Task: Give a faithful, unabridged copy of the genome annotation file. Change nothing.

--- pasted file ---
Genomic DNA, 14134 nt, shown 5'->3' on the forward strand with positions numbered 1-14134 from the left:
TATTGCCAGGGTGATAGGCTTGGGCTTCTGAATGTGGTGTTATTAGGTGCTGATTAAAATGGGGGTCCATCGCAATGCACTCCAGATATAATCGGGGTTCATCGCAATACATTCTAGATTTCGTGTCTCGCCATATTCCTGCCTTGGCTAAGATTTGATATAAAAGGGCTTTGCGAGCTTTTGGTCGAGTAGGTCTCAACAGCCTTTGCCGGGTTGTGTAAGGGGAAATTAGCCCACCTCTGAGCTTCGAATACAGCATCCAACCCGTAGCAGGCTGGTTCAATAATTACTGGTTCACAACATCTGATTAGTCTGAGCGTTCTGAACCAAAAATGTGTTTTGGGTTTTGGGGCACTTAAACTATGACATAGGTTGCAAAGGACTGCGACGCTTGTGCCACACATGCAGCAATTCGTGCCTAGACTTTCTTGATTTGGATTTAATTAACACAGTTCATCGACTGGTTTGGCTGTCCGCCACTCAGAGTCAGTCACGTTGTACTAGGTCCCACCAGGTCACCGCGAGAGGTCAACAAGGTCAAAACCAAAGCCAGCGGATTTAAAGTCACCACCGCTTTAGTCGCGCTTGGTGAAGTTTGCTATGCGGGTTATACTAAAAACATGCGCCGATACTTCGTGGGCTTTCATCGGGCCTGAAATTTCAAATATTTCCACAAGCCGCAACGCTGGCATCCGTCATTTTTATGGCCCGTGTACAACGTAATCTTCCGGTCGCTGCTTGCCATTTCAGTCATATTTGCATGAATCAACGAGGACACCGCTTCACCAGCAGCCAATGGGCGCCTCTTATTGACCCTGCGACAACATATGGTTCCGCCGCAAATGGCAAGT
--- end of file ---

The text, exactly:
Genomic DNA, 14134 nt, shown 5'->3' on the forward strand with positions numbered 1-14134 from the left:
TATTGCCAGGGTGATAGGCTTGGGCTTCTGAATGTGGTGTTATTAGGTGCTGATTAAAATGGGGGTCCATCGCAATGCACTCCAGATATAATCGGGGTTCATCGCAATACATTCTAGATTTCGTGTCTCGCCATATTCCTGCCTTGGCTAAGATTTGATATAAAAGGGCTTTGCGAGCTTTTGGTCGAGTAGGTCTCAACAGCCTTTGCCGGGTTGTGTAAGGGGAAATTAGCCCACCTCTGAGCTTCGAATACAGCATCCAACCCGTAGCAGGCTGGTTCAATAATTACTGGTTCACAACATCTGATTAGTCTGAGCGTTCTGAACCAAAAATGTGTTTTGGGTTTTGGGGCACTTAAACTATGACATAGGTTGCAAAGGACTGCGACGCTTGTGCCACACATGCAGCAATTCGTGCCTAGACTTTCTTGATTTGGATTTAATTAACACAGTTCATCGACTGGTTTGGCTGTCCGCCACTCAGAGTCAGTCACGTTGTACTAGGTCCCACCAGGTCACCGCGAGAGGTCAACAAGGTCAAAACCAAAGCCAGCGGATTTAAAGTCACCACCGCTTTAGTCGCGCTTGGTGAAGTTTGCTATGCGGGTTATACTAAAAACATGCGCCGATACTTCGTGGGCTTTCATCGGGCCTGAAATTTCAAATATTTCCACAAGCCGCAACGCTGGCATCCGTCATTTTTATGGCCCGTGTACAACGTAATCTTCCGGTCGCTGCTTGCCATTTCAGTCATATTTGCATGAATCAACGAGGACACCGCTTCACCAGCAGCCAATGGGCGCCTCTTATTGACCCTGCGACAACATATGGTTCCGCCGCAAATGGCAAGT